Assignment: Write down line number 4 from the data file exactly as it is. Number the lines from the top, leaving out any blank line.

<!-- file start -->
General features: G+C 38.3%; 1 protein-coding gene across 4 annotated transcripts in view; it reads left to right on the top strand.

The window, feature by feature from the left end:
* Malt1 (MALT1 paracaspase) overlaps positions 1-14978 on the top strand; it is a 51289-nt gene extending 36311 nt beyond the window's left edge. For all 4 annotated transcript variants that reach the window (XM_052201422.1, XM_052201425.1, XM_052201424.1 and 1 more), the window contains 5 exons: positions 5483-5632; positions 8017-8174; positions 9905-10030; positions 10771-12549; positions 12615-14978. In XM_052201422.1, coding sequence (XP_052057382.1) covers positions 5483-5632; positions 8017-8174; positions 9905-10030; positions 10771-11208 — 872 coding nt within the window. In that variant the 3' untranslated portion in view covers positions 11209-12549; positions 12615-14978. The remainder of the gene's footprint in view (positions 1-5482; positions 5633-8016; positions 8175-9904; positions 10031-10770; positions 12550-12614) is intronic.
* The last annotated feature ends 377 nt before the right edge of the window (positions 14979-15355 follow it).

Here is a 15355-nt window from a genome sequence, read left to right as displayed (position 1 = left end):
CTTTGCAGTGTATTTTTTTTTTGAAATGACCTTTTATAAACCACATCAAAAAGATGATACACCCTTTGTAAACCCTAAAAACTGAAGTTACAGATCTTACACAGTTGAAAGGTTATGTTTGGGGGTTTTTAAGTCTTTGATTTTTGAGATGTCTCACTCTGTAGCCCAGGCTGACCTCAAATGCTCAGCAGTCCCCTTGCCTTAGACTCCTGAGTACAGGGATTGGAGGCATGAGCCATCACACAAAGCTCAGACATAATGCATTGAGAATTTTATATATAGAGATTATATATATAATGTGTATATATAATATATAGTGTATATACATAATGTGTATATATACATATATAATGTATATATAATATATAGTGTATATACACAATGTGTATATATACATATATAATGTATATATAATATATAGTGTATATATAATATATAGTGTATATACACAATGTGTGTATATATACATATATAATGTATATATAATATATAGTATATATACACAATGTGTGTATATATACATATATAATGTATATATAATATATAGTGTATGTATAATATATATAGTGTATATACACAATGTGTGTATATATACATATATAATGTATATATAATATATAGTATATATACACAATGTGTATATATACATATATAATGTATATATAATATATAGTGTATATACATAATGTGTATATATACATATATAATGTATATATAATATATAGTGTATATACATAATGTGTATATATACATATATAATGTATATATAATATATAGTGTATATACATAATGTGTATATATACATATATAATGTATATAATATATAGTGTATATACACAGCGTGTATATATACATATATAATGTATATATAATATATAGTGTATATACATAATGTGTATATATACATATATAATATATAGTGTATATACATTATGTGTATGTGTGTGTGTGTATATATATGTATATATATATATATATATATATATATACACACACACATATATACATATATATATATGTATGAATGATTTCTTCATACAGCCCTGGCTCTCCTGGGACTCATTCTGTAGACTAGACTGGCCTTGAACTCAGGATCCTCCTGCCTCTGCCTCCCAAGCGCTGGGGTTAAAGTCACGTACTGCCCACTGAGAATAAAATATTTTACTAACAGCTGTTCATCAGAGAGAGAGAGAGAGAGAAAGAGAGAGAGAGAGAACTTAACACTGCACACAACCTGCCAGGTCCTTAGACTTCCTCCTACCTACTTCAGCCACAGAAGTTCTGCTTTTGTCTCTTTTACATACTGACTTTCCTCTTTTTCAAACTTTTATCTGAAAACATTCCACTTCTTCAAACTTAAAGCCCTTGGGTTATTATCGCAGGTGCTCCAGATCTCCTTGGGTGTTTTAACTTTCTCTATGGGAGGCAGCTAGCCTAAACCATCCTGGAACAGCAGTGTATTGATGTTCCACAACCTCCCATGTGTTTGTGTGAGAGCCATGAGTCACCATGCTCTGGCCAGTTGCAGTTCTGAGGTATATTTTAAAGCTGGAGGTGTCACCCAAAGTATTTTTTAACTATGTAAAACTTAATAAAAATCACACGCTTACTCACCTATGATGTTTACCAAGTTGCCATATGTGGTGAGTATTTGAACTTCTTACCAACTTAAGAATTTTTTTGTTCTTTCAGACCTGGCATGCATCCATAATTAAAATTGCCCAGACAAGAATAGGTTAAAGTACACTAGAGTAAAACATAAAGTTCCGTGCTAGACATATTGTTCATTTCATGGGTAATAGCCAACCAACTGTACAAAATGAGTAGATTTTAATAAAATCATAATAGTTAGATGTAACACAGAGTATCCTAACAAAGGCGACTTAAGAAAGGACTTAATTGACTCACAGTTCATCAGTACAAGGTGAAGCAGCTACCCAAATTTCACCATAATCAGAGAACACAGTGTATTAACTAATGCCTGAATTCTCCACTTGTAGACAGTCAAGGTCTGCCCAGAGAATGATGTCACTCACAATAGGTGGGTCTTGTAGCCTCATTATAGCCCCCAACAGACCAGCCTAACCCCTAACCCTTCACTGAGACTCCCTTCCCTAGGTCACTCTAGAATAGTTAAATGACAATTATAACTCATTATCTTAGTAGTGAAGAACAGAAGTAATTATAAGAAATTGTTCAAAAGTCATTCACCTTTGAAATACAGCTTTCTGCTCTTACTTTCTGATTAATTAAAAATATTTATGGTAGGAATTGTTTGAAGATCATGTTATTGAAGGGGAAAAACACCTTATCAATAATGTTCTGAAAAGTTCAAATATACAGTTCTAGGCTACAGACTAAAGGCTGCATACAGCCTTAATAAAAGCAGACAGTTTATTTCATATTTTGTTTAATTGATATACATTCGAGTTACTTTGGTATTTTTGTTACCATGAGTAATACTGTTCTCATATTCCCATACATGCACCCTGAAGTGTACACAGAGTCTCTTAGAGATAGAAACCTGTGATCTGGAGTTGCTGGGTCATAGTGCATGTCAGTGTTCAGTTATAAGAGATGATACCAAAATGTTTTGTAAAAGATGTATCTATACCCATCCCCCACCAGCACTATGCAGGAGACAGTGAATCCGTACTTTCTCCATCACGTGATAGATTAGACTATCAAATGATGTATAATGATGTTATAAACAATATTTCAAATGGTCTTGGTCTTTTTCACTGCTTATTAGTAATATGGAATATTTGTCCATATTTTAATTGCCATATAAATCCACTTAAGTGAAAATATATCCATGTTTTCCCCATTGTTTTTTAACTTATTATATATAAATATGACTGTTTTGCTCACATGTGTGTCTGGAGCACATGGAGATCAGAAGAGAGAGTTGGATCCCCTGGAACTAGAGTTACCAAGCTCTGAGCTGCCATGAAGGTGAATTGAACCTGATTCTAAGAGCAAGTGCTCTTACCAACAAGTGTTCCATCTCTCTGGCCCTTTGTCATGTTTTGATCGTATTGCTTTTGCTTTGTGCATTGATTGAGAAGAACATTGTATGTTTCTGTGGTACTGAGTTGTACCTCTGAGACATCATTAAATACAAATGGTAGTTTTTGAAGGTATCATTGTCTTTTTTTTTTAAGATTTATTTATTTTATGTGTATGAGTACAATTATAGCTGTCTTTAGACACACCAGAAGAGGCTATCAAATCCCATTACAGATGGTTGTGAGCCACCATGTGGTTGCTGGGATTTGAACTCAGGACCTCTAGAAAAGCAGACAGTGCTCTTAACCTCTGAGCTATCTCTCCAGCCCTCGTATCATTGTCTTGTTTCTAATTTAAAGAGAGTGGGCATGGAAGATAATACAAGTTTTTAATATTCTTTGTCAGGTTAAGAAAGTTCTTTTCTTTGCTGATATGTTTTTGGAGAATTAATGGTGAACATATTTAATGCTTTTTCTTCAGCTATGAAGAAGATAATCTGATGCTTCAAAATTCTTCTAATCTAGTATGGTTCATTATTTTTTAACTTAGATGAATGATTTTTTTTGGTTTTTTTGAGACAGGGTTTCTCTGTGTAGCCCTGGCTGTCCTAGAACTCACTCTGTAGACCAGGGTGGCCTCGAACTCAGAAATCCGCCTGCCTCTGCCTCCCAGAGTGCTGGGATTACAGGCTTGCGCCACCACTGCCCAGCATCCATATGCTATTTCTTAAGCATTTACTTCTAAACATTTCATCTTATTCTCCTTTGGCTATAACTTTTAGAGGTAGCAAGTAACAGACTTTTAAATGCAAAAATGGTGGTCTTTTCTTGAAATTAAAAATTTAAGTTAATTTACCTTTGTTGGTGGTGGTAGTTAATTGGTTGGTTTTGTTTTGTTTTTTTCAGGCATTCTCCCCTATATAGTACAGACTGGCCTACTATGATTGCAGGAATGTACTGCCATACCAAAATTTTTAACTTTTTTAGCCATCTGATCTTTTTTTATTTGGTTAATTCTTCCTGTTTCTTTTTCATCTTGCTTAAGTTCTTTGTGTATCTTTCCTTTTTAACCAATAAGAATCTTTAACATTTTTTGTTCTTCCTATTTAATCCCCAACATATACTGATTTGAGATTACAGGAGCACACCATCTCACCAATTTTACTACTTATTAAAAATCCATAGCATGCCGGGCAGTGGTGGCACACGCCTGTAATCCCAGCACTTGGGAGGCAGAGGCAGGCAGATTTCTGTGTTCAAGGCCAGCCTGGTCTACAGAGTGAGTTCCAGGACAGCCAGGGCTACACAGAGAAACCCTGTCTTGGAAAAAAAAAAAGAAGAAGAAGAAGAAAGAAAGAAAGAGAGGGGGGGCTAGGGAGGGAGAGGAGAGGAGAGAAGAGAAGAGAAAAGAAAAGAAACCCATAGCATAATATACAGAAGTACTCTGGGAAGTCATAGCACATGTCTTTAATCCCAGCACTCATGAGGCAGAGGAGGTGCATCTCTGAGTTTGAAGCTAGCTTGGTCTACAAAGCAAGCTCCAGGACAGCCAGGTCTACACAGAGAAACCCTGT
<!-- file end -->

* The last annotated feature ends 377 nt before the right edge of the window (positions 14979-15355 follow it).